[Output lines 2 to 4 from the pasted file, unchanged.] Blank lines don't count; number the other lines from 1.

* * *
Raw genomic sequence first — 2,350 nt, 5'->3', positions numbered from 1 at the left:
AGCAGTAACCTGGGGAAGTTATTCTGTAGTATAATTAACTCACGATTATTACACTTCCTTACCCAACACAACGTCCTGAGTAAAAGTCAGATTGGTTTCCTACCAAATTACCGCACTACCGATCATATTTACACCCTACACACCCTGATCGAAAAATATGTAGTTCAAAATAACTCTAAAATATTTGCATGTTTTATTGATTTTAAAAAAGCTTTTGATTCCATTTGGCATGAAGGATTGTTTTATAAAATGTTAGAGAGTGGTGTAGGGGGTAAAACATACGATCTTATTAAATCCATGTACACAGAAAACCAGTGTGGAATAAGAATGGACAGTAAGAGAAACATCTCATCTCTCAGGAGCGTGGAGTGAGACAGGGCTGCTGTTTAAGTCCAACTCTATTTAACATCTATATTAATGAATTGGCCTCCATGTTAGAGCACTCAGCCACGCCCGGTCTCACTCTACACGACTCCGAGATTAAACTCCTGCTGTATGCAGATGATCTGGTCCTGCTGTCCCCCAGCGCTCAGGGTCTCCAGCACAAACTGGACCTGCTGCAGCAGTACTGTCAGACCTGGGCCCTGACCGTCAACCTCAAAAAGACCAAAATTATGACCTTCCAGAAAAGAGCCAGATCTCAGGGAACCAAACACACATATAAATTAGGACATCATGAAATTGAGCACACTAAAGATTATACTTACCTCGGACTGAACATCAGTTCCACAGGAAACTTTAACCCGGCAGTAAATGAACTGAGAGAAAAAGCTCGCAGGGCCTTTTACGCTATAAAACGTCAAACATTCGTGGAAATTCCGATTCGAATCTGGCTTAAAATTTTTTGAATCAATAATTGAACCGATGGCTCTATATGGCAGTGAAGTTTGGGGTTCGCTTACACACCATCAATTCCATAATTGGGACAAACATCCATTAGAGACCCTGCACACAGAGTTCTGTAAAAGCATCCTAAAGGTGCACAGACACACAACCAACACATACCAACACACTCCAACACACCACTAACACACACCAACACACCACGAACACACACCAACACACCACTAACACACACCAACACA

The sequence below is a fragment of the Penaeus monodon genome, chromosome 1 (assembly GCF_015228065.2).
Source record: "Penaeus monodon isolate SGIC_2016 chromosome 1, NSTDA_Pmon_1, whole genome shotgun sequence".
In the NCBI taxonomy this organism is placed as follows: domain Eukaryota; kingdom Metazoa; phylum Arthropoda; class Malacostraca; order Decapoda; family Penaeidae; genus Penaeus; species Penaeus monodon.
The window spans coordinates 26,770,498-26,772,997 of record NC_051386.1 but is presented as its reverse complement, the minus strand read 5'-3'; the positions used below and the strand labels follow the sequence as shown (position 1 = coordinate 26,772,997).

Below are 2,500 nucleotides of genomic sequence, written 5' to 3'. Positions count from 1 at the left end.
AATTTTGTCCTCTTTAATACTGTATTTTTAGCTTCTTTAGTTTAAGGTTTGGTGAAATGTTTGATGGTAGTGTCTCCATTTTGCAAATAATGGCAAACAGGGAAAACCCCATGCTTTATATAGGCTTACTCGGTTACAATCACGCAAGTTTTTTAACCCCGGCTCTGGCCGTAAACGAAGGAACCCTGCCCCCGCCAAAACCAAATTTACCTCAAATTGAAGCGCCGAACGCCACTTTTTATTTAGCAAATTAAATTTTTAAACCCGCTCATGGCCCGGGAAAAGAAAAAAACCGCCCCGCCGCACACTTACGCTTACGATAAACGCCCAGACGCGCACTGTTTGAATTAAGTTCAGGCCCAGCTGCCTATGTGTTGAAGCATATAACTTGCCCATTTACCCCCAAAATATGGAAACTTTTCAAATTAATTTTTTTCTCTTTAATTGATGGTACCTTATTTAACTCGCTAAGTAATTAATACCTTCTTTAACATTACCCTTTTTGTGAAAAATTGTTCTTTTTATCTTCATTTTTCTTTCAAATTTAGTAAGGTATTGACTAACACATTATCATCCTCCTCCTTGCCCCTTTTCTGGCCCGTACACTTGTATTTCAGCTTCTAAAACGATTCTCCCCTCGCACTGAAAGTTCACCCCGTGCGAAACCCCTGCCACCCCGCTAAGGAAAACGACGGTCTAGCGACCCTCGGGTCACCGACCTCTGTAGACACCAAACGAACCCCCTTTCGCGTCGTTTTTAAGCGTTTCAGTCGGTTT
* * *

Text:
AGCAGTAACCTGGGGAAGTTATTCTGTAGTATAATTAACTCACGATTATTACACTTCCTTACCCAACACAACGTCCTGAGTAAAAGTCAGATTGGTTTCCTACCAAATTACCGCACTACCGATCATATTTACACCCTACACACCCTGATCGAAAAATATGTAGTTCAAAATAACTCTAAAATATTTGCATGTTTTATTGATTTTAAAAAAGCTTTTGATTCCATTTGGCATGAAGGATTGTTTTATAAAATGTTAGAGAGTGGTGTAGGGGGTAAAACATACGATCTTATTAAATCCATGTACACAGAAAACCAGTGTGGAATAAGAATGGACAGTAAGAGAAACATCTCATCTCTCAGGAGCGTGGAGTGAGACAGGGCTGCTGTTTAAGTCCAACTCTATTTAACATCTATATTAATGAATTGGCCTCCATGTTAGAGCACTCAGCCACGCCCGGTCTCACTCTACACGACTCCGAGATTAAACTCCTGCTGTATGCAGATGATCTGGTCCTGCTGTCCCCCAGCGCTCAGGGTCTCCAGCACAAACTGGACCTGCTGCAGCAGTACTGTCAGACCTGGGCCCTGACCGTCAACCTCAAAAAGACCAAAATTATGACCTTCCAGAAAAGAGCCAGATCTCAGGGAACCAAACACACATATAAATTAGGACATCATGAAATTGAGCACACTAAAGATTATACTTACCTCGGACTGAACATCAGTTCCACAGGAAACTTTAACCCGGCAGTAAATGAACTGAGAGAAAAAGCTCGCAGGGCCTTTTACGCTATAAAACGTCAAACATTCGTGGAAATTCCGATTCGAATCTGGCTTAAAATTTTTTGAATCAATAATTGAACCGATGGCTCTATATGGCAGTGAAGTTTGGGGTTCGCTTACACACCATCAATTCCATAATTGGGACAAACATCCATTAGAGACCCTGCACACAGAGTTCTGTAAAAGCATCCTAAAGGTGCACAGACACACAACCAACACATACCAACACACTCCAACACACCACTAACACACACCAACACACCACGAACACACACCAACACACCACTAACACACACCAACACA

The sequence below is a fragment of the Penaeus monodon genome, chromosome 1 (assembly GCF_015228065.2).
Source record: "Penaeus monodon isolate SGIC_2016 chromosome 1, NSTDA_Pmon_1, whole genome shotgun sequence".